You can also “bias” statistics by diagnosing cancers earlier in their course, which has the net effect of adding in some part to an appearance of longer survival (called lead time bias) for some patients with cancer, when in fact their disease will nonetheless progress leading to death at the same time in the future that would have happened had the diagnosis been delayed to a later date.
The authors had this to say about the issue:
“Cancer survival is a valuable indicator for international comparison of progress in cancer control, despite the fact that part of the variation in cancer survival identified in this study could be attributable to differences in the intensity of diagnostic activity (case finding) in participating populations….If overdiagnosis—which depends on diagnostic intensity—is more marked in one country than another, then it will certainly be harder for researchers to compare incidence, mortality and survival in those countries. But over-diagnosis has different connotations for health-care systems and patients. In each country, the health-care system will have to be funded, staffed, and equipped to cope with the diagnostic and therapeutic burden of all patients with cancer, however they are diagnosed. The heath-care system must make provision accordingly, and monitor the outcome of that provision; cancer survival is one such overall indicator.”
One of my colleagues, Dr. Elizabeth Ward, who is an outstanding epidemiologist, recently made some interesting observations.
You can’t look just at survival, but must also consider the larger picture including death rates from various cancers. According to Dr. Ward, death rates from cancer in the United States in 2004 for men and women were 147/100,000. In Canada, the number was 135, and in Britain it was 133. For breast cancer, the death rates in the United States were indeed much lower in the US (15.6) compared to Canada (17.6) and the United Kingdom at 25.4.
However, if you look at overall life expectancy, the numbers in the United States for men are 76 years, and 81 years for women. Canada does better at 78 and 83 respectively, and so does Britain at 77 years for men and 82 years for women.
The bottom line? Be careful which figure you choose before you start comparing one country to another.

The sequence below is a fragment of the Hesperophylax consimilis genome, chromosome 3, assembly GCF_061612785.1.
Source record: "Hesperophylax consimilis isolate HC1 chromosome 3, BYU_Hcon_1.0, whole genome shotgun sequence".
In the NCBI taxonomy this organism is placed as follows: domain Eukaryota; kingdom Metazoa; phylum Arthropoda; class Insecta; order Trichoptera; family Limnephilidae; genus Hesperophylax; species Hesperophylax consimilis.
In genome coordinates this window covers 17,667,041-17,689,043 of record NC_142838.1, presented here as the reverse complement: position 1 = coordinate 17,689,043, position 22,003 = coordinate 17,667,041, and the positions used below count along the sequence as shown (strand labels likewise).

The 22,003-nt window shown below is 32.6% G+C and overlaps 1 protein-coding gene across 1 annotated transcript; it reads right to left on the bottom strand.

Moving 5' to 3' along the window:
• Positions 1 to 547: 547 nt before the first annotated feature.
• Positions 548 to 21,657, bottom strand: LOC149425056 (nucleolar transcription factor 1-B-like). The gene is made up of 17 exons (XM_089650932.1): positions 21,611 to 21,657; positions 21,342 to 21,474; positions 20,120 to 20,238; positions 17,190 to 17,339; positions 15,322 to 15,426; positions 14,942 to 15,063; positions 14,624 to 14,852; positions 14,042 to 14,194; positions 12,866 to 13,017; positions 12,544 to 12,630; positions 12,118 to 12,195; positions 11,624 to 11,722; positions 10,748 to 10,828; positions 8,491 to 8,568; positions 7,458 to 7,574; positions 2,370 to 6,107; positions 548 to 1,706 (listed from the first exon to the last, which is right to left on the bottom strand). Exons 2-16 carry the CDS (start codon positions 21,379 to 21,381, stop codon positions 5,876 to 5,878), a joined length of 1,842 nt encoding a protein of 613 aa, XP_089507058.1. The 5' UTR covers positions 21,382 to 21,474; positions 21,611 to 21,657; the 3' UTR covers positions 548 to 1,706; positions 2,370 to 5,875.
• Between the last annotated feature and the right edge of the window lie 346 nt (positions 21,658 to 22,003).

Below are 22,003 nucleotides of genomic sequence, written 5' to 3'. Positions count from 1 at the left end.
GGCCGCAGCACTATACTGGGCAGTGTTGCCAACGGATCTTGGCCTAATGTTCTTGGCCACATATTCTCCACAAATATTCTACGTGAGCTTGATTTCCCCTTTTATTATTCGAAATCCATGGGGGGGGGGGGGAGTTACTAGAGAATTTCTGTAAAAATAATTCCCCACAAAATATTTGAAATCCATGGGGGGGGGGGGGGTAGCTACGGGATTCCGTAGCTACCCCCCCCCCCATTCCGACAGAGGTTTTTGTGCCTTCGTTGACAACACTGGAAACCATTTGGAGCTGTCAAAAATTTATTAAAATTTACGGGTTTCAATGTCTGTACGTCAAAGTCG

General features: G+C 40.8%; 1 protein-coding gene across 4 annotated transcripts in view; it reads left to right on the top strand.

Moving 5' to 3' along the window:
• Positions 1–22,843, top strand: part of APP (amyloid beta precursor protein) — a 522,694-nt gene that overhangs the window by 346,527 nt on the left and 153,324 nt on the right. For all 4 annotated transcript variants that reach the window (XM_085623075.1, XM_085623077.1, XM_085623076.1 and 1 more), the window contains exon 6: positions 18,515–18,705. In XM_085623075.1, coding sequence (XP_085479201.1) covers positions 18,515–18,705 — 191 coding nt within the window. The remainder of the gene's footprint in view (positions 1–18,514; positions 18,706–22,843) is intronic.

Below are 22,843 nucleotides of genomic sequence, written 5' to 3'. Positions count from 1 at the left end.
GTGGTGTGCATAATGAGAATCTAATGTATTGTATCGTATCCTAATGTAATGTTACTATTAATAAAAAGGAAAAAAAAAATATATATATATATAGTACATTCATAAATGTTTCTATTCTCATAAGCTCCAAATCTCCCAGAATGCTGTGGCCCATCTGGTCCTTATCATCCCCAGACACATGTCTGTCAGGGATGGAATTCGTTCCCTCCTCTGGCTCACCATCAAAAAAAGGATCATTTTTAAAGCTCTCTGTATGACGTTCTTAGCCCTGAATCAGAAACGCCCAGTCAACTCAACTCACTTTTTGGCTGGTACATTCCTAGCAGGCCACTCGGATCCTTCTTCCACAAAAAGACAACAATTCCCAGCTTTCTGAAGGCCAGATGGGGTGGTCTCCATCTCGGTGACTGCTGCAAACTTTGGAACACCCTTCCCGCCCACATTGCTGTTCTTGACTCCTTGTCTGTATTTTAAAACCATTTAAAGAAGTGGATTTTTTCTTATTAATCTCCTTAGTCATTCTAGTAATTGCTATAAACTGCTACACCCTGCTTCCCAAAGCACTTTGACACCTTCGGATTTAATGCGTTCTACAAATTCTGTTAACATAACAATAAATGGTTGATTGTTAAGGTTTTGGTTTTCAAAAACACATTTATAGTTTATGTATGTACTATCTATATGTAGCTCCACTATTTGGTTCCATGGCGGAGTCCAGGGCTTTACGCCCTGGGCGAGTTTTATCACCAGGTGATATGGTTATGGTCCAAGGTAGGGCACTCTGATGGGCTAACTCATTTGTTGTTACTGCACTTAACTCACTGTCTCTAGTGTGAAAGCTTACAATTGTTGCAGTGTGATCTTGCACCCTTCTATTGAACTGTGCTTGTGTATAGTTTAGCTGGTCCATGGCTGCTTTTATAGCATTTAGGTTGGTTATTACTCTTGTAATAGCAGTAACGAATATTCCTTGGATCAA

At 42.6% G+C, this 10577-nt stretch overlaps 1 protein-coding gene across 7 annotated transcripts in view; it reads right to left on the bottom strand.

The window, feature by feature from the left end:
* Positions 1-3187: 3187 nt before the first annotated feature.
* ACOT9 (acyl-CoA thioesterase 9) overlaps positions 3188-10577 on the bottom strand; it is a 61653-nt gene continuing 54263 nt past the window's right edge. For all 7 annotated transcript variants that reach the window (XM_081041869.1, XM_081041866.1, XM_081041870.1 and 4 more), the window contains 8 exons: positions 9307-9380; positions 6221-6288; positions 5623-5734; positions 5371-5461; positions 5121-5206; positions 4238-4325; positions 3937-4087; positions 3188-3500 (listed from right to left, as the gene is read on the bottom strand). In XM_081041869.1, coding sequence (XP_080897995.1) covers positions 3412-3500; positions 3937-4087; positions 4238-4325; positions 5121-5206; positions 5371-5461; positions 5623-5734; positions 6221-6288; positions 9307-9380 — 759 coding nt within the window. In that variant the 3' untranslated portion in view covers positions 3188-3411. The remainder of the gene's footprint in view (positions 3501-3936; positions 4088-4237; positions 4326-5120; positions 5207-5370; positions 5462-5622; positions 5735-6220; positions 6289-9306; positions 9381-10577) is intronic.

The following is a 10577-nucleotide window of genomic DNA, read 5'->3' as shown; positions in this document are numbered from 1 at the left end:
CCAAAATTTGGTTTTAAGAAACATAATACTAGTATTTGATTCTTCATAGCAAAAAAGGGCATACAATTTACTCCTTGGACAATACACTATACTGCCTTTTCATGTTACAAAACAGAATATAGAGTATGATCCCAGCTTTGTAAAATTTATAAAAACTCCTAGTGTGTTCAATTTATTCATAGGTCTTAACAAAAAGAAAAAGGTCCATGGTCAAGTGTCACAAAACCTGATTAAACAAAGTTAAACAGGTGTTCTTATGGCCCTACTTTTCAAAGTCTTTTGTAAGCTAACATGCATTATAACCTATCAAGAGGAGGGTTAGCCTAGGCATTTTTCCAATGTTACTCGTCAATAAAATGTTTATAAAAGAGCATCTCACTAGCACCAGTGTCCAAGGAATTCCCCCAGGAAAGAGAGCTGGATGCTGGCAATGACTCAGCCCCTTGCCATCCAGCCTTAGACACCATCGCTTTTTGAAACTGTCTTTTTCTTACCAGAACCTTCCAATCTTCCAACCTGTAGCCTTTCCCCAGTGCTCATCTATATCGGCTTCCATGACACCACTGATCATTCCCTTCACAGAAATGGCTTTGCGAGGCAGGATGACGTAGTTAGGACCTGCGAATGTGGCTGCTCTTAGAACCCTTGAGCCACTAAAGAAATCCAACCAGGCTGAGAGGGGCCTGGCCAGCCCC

Coincidentally, an article appeared in last week’s issue of the New England Journal of Medicine, titled “British Lessons on Health Care Reform.”
Needless to say, I suspect the Brits are a bit sensitive these days about all the bashing their national health service has taken from those in opposition to a single payer plan or public option as part of our health care reform proposals currently under consideration.
But it was the specific comments about cancer care that I found most interesting, and certainly relevant to this current discussion.
The authors point out that Britain has had to substantially increase its investment in its health care system, which is now 8.4% of their gross domestic product, compared to 16% in the United States.
They go on to talk about the methods Britain employs to control costs, which relies in part on determining the amount of money a treatment costs relative to its benefit for the patient:
“Most of the debate centers on the concept of cost per quality-adjusted life-year-gained and on where the funding cutoff is set. For instance, is an extra month of life for a patient with cancer worth $1000, $10,000 or $100,000? Admittedly, cancer survival is worse in Britain than in the United States, where there are far higher numbers of cancer specialists, better access to novel therapies, and more widespread informal cancer screening, but it is unclear which, if any, of these factors contributes the most to this cancer survival gap.”
So there it is: an admission in writing in a respected medical journal that cancer survival in Britain is less than the United States. But that’s not the whole story, since there are other countries where government controlled programs do a better job with respect to cancer survival, and surpass the United States in life expectancy.
Again, the purpose of this blog is not to tout one system or another. Rather, the intent is to set the numbers on the table, have an honest discussion, and inform rather than scare and inflame.
I just wish my expectations of civil discourse over an important issue weren’t set at such a high level.